Source: Journal of Education for Teaching, Vol. 41, No. 5, 464–477, 2015.
(Reviewed by the Portal Team)
This article explores the research practices used by teachers and their schools. It also investigates the value that teachers attribute to those research practices.
The participants were 156 teachers from England.
Data were collected through a questionnaire, which designed (Procter 2011) to explore which research practices teachers and their schools used and what value teachers attribute to those research practices.
This research demonstrates a consistent gap between how much teachers value the use of research and how much they use research in their daily practices.
It shows that teachers place a high value on the use of research practices, both their own and those of their school. For example, in the ‘teachers and research’ section, 8 out of the 11 items had value scores above 50% whereas only 2 practice scores out of the 11 items were above 50%. This finding also reveals the importance of asking teachers not just about their practices but also about their value of those practices.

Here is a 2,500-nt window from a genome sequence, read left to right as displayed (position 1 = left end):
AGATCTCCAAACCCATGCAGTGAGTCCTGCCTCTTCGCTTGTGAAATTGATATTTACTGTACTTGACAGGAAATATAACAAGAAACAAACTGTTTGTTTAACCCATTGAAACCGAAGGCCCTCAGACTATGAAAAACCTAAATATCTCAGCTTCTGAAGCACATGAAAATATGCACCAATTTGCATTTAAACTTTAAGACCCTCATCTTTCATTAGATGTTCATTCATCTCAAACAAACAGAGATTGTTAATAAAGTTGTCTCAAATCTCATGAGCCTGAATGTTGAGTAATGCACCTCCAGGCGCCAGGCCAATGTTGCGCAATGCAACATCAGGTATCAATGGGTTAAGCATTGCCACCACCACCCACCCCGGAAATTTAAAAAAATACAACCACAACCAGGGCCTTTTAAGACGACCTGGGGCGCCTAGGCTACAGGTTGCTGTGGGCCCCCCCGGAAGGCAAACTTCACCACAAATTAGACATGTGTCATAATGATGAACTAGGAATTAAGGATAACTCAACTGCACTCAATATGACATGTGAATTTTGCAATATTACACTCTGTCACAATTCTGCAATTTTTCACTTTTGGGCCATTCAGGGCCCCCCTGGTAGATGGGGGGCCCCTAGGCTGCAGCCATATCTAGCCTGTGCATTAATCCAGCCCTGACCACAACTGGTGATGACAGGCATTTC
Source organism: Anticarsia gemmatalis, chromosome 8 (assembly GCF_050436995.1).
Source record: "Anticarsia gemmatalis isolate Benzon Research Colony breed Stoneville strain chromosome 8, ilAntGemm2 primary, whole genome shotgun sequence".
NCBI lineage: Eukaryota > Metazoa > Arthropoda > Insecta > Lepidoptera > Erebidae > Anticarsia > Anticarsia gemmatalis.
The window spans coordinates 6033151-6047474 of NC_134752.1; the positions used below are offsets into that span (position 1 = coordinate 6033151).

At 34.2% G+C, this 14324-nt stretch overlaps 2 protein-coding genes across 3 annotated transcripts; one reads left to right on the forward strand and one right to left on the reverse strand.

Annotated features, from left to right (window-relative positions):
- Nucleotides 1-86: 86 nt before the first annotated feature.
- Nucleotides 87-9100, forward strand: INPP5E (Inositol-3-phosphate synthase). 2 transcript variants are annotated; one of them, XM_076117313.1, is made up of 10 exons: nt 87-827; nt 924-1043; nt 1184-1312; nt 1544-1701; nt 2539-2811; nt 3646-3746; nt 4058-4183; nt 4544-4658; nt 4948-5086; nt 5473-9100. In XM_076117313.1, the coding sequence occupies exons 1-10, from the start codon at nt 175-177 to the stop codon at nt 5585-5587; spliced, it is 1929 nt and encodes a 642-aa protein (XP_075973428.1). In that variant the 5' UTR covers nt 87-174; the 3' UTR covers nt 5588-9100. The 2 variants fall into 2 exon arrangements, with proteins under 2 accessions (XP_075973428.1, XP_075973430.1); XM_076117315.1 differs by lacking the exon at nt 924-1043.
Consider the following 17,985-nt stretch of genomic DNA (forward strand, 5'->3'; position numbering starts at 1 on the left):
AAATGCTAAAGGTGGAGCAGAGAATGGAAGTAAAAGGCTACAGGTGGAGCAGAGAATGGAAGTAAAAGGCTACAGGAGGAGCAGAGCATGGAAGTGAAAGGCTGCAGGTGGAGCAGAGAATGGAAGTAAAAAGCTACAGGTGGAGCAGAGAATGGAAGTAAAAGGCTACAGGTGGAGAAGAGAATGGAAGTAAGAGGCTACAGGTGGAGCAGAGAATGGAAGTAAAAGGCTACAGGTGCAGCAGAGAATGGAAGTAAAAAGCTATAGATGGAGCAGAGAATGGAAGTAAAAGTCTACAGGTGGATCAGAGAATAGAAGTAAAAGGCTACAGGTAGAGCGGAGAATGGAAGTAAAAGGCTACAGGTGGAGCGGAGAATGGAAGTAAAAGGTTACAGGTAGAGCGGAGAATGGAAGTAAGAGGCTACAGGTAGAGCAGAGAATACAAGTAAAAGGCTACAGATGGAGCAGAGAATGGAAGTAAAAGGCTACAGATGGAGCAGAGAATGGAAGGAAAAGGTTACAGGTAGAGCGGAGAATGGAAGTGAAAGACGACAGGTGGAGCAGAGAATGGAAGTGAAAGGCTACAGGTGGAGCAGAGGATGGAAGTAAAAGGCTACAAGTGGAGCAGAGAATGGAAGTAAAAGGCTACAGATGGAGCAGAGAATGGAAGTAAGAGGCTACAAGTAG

In addition, the results also demonstrate that teachers are unable to use research practices and yet they still place a high value on these practices. For instance, the item ‘you engage in research focused discussion with colleagues’ had the value-practice gap of 34.9% indicating that teachers value this highly but are constrained to do this in their daily work.
In conclusion, this study reveals that teachers are interested in research and research practices and value these things even if they are unable to engage with them in their daily work. If teachers are allowed the time and space to engage with research evidence, to be critical of it and reflect on it, then there is a better chance that they can change their practice based on research evidence.
Procter, R. 2011. “Knowledge Mobilisation: A Dual Scale Questionnaire to Determine Teachers
Use and Value of Research Knowledge.” Poster presented at Outcomes and Impacts,
University of Bedfordshire, Luton, July 5–6, 2011.